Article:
One of the most interesting companies around is Cachelogic. They’ve developed some technology for doing deep analysis of the data traffic passing through ISPs’ servers. Last year, they revealed the extent to which P2P traffic has come to dominate the Net.
Now comes a new presentation by company co-founder Andrew Parker on “Peer-to-Peer in 2005”. It makes for riveting reading. Some highlights:
The 2004 study showed that BitTorrent was the biggest P2P service, and revealed a shift away from music sharing towards video. By the end of 2004, BitTorrent was accounting for as much as a third of all Internet traffic. But then came a legal crackdown on major BitTorrent sites, and the Supreme Court’s decision in the Grokster case.
The Supremes’ verdict, however, did not result in a rapid decline in P2P usage. In fact, at the end of 2004, P2P accounted for 60% of all Internet traffic. Parker says: “P2P outstrips every other communication and distribution protocol and is still growing”.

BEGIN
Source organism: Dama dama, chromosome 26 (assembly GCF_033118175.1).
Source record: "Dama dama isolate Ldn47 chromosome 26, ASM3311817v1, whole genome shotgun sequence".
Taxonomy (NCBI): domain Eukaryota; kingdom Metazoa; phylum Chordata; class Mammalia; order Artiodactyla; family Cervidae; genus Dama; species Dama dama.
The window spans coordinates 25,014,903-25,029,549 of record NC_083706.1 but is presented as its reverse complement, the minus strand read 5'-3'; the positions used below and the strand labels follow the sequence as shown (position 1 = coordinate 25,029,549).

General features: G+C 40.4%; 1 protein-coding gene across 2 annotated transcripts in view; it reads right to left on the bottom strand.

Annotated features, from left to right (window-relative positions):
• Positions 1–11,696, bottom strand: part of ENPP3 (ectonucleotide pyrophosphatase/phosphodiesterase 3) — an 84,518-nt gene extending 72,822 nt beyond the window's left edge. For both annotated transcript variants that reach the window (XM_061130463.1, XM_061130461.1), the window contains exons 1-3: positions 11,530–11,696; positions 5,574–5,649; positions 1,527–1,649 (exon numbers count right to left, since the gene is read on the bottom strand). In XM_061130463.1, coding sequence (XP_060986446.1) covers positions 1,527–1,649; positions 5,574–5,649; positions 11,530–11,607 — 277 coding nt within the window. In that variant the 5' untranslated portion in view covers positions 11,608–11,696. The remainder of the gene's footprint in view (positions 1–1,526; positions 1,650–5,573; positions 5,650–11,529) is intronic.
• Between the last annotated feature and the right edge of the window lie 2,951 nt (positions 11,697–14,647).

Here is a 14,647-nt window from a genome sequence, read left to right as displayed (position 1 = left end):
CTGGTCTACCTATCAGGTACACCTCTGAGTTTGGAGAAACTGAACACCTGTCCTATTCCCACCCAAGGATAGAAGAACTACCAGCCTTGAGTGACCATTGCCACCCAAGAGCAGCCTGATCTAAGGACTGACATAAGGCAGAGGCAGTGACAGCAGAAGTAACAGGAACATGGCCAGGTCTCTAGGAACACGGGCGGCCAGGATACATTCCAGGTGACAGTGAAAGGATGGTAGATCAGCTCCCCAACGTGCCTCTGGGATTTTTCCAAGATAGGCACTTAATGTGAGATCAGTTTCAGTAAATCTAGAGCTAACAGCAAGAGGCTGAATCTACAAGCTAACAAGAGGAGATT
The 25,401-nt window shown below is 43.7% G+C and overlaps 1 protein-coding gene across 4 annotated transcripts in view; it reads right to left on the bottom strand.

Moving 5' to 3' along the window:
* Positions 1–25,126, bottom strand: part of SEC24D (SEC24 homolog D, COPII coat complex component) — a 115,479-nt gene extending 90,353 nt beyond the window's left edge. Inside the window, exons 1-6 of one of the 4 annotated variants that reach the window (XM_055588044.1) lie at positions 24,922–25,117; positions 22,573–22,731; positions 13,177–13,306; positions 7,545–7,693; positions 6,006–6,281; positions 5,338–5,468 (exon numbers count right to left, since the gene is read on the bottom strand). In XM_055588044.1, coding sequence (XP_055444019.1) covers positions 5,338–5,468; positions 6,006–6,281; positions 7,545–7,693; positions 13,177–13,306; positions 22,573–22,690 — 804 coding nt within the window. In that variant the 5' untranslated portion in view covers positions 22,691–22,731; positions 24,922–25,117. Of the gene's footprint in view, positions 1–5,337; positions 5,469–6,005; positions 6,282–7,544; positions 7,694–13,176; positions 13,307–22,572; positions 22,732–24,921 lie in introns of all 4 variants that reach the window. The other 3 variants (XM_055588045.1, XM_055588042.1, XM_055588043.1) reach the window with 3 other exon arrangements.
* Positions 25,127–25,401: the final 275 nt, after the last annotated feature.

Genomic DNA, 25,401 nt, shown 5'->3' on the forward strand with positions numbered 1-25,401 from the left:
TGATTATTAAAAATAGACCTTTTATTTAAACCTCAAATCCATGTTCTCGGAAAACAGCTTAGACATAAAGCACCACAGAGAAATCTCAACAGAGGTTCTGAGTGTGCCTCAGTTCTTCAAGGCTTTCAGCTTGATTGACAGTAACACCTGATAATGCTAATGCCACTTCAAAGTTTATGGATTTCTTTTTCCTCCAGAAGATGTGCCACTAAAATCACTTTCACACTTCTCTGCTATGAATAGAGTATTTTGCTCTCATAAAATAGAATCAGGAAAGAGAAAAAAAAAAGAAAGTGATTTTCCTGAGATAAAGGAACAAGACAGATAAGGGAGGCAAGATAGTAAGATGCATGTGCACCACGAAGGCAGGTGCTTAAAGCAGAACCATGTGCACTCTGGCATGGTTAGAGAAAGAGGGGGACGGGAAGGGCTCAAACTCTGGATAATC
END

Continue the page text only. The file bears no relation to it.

In many regions of the world, the traffic has shifted away from BitTorrent towards an alternative — eDonkey. And although BitTorrent traffic levels have been dramatically affected by the closure of the key tracker sites (which made it easy to find torrents), a fully-decentralised version of BT called eXeem is spreading.
61% of P2P-shared files are video. Only 12% are audio.
Of the audio files, 65% are MP3 format, 23% are Windows media files — and a surprising 12% are in Ogg format.
Shared video is overwhelmingly (76%) in Windows media format (only 15% are MPEGs)
All of this is putting terrific pressure on ISPs. P2P is THE dominant protocol now, so ISPs cannot afford to block or restrict it. Furthermore, “P2P is driving consumer broadband uptake — and broadband is driving P2P uptake”.
P2P will become the distribution medium for most information goods. This will have significant downsides for ISPs — essentially relegating them to the role of mere conduits. The consumer relates directly to the service providing the content, not to the conduit.
Lots more. If you’re intrigued, it’s well worth viewing the whole presentation. Ed Felten has some interesting comments on all this.